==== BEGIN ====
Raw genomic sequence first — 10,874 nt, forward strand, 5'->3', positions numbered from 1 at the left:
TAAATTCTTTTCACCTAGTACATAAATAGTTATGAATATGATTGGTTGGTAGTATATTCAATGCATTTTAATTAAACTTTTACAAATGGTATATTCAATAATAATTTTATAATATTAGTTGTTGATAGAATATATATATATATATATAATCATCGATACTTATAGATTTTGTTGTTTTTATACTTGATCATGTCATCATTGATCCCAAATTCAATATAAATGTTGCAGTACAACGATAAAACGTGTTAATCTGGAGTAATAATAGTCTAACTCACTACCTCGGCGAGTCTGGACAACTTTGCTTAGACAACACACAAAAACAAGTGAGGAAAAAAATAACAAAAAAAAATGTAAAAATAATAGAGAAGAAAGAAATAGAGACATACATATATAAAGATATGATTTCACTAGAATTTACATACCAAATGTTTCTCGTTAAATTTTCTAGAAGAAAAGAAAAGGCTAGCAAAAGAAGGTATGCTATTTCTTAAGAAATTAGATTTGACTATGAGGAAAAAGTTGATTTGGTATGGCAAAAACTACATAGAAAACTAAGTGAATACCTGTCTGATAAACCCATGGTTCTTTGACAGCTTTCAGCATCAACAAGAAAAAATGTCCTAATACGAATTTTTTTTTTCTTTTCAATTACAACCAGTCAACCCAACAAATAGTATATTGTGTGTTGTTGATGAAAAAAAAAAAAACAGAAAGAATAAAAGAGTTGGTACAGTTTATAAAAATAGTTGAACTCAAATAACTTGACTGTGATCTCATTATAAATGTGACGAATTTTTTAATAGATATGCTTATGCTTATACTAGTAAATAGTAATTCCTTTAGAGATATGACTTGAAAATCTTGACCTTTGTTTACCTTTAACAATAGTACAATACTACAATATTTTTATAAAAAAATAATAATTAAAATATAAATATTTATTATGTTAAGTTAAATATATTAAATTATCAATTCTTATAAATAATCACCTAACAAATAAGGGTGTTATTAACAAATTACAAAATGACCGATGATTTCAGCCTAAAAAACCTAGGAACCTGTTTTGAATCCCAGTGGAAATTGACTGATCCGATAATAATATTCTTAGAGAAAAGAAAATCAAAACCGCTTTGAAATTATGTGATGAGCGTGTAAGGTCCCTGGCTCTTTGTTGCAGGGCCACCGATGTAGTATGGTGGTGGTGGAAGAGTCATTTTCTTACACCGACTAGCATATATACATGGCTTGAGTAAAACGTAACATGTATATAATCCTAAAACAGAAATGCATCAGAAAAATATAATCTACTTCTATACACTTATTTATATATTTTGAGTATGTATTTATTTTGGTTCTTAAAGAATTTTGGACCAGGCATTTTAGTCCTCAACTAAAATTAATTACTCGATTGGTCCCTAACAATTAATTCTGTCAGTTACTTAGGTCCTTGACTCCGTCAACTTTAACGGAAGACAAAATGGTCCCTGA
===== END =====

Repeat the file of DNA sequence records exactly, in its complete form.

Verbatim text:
Raw genomic sequence first — 10,874 nt, forward strand, 5'->3', positions numbered from 1 at the left:
TAAATTCTTTTCACCTAGTACATAAATAGTTATGAATATGATTGGTTGGTAGTATATTCAATGCATTTTAATTAAACTTTTACAAATGGTATATTCAATAATAATTTTATAATATTAGTTGTTGATAGAATATATATATATATATATAATCATCGATACTTATAGATTTTGTTGTTTTTATACTTGATCATGTCATCATTGATCCCAAATTCAATATAAATGTTGCAGTACAACGATAAAACGTGTTAATCTGGAGTAATAATAGTCTAACTCACTACCTCGGCGAGTCTGGACAACTTTGCTTAGACAACACACAAAAACAAGTGAGGAAAAAAATAACAAAAAAAAATGTAAAAATAATAGAGAAGAAAGAAATAGAGACATACATATATAAAGATATGATTTCACTAGAATTTACATACCAAATGTTTCTCGTTAAATTTTCTAGAAGAAAAGAAAAGGCTAGCAAAAGAAGGTATGCTATTTCTTAAGAAATTAGATTTGACTATGAGGAAAAAGTTGATTTGGTATGGCAAAAACTACATAGAAAACTAAGTGAATACCTGTCTGATAAACCCATGGTTCTTTGACAGCTTTCAGCATCAACAAGAAAAAATGTCCTAATACGAATTTTTTTTTTCTTTTCAATTACAACCAGTCAACCCAACAAATAGTATATTGTGTGTTGTTGATGAAAAAAAAAAAAACAGAAAGAATAAAAGAGTTGGTACAGTTTATAAAAATAGTTGAACTCAAATAACTTGACTGTGATCTCATTATAAATGTGACGAATTTTTTAATAGATATGCTTATGCTTATACTAGTAAATAGTAATTCCTTTAGAGATATGACTTGAAAATCTTGACCTTTGTTTACCTTTAACAATAGTACAATACTACAATATTTTTATAAAAAAATAATAATTAAAATATAAATATTTATTATGTTAAGTTAAATATATTAAATTATCAATTCTTATAAATAATCACCTAACAAATAAGGGTGTTATTAACAAATTACAAAATGACCGATGATTTCAGCCTAAAAAACCTAGGAACCTGTTTTGAATCCCAGTGGAAATTGACTGATCCGATAATAATATTCTTAGAGAAAAGAAAATCAAAACCGCTTTGAAATTATGTGATGAGCGTGTAAGGTCCCTGGCTCTTTGTTGCAGGGCCACCGATGTAGTATGGTGGTGGTGGAAGAGTCATTTTCTTACACCGACTAGCATATATACATGGCTTGAGTAAAACGTAACATGTATATAATCCTAAAACAGAAATGCATCAGAAAAATATAATCTACTTCTATACACTTATTTATATATTTTGAGTATGTATTTATTTTGGTTCTTAAAGAATTTTGGACCAGGCATTTTAGTCCTCAACTAAAATTAATTACTCGATTGGTCCCTAACAATTAATTCTGTCAGTTACTTAGGTCCTTGACTCCGTCAACTTTAACGGAAGACAAAATGGTCCCTGA